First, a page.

What Every Connecticut Resident Needs to Know
When you live in Connecticut, it’s pretty safe to say that you may be dealing with some well problems. From iron to magnesium to calcium, the Connecticut soil is rich with many minerals, but you don’t exactly want them in your water well. Here’s a rundown of the most common well problems CT residents face, and why they matter.
If you have grown accustom to red and orange stains in your appliances or on your pipes, then you may be dealing with an abundance of iron in your water well. While this is one of the well problems that is not directly harmful to your health, it stains everything it touches and can be difficult to clean up. This is one of the most common well problems because Connecticut’s soil has a much higher iron count than most of the country. Lucky us.
When the stains you are noticing are blue or green in color, then the well problem you may be dealing with is acidic water. The CT Department of Public Health recommends that your water well have a pH between 6.4 and 10. But you can get stains at levels just under 7.0. Blue-green stains mean that your water is corrosive and it will damage your pipes. What’s worse, the damage from acidic water can’t be undone by simply neutralizing your water. However, if you can take control of the situation as soon as you notice the stains, you can at least prevent further damage from occurring.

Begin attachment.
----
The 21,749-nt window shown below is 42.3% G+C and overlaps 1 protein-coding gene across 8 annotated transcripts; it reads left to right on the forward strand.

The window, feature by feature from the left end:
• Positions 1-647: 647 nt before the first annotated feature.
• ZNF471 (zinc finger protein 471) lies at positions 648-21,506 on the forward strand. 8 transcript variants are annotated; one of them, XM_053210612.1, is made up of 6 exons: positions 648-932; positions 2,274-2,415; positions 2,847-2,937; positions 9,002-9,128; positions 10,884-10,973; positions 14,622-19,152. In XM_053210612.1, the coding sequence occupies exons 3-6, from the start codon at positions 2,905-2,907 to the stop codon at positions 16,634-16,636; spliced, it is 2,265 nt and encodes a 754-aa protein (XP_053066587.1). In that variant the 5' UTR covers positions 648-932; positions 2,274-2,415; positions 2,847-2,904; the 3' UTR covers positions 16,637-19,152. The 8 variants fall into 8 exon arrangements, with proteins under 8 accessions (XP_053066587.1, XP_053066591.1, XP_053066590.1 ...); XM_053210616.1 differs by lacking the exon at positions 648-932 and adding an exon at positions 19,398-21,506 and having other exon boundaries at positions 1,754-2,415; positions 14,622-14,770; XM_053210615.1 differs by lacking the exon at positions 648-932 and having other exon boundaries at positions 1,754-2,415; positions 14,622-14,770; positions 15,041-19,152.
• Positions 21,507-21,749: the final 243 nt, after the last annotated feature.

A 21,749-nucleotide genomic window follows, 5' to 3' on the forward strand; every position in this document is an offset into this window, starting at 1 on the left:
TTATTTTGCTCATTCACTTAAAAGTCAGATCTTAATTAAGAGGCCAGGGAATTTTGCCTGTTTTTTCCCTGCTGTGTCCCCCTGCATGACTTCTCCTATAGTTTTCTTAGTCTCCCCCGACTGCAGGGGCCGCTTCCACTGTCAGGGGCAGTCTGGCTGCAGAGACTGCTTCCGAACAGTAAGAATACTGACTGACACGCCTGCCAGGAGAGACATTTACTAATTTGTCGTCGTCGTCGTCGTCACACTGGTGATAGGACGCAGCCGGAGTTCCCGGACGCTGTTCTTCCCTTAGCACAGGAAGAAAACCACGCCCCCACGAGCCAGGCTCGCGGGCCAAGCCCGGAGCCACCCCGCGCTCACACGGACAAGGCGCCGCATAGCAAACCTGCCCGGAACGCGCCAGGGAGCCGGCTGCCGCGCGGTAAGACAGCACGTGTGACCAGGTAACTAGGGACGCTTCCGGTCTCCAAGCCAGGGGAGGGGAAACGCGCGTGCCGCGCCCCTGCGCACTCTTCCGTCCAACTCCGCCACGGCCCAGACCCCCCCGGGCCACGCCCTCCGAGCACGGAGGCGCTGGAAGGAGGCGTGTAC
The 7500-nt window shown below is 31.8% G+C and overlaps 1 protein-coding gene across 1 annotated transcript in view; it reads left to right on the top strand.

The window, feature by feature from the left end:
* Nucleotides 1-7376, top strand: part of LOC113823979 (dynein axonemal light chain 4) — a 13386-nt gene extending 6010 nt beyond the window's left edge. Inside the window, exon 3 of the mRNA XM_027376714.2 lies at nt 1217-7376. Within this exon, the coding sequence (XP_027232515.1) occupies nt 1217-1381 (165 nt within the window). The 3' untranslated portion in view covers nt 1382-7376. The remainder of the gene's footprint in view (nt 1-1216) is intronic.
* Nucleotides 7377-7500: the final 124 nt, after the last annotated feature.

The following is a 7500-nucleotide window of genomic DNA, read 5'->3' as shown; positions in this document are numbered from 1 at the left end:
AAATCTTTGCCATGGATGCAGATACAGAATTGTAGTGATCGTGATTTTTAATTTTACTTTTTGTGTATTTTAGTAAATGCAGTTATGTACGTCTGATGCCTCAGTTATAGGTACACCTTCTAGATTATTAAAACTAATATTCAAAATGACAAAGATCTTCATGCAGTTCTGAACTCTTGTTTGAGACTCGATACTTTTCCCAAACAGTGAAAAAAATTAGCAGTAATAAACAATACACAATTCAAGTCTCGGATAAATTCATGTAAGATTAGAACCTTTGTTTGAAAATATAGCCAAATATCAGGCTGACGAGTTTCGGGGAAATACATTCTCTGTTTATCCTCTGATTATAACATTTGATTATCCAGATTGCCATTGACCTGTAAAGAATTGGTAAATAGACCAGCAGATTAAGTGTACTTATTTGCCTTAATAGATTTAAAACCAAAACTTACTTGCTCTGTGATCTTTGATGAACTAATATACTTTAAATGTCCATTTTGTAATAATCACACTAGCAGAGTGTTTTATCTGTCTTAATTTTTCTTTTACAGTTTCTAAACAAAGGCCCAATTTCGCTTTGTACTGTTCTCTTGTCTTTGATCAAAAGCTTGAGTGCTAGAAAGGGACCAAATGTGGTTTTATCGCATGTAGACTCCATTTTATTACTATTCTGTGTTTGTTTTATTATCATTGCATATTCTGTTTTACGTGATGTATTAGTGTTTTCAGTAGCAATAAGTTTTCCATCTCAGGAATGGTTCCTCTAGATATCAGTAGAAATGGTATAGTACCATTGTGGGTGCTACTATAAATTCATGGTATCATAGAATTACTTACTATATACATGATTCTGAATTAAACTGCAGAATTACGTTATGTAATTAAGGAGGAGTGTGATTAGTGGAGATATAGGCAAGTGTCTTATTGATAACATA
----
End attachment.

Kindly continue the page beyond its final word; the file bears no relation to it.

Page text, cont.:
This mineral, often found in the rocks and soil in Connecticut, finds its way into the water naturally. In small doses, this is one of the least worrisome well problems. But at even miniscule amounts of 0.05 mg/l, it can make your water smell musty, leave black stains and and may even give your water a black tint.
In addition to iron and manganese, your water supply may also be picking up some calcium and magnesium on its trek to your home. This results in white residue deposits on everything from your drinking glasses to your faucets. Plus, the buildup in your pipes makes your HVAC system less efficient, and hard water even dries out your skin and hair.
While the sand and other soil particles in your well water may be frustrating, they are not harmful to your health, which is the good news. But if you don’t filter them out of your water supply, they will likely cause clogs and excessive wear and tear to your pipes and appliances.
As far as well problems go, this is one you don’t want to mess with. Not only does it cause a rotten egg odor, but at really high levels (which is very rare) the sulfur can become both poisonous and flammable. Sulfur water can be difficult to trace, because sometimes you think it is coming from your well, but it may only be coming from your pipes, or even just from your hot water heater.
Are you wondering if your well water is plagued by any of these common well problems? At H2O Equipment Company, we are the experts in both testing and treating all of these water well problems. Contact us today to ensure your family’s well water is safe.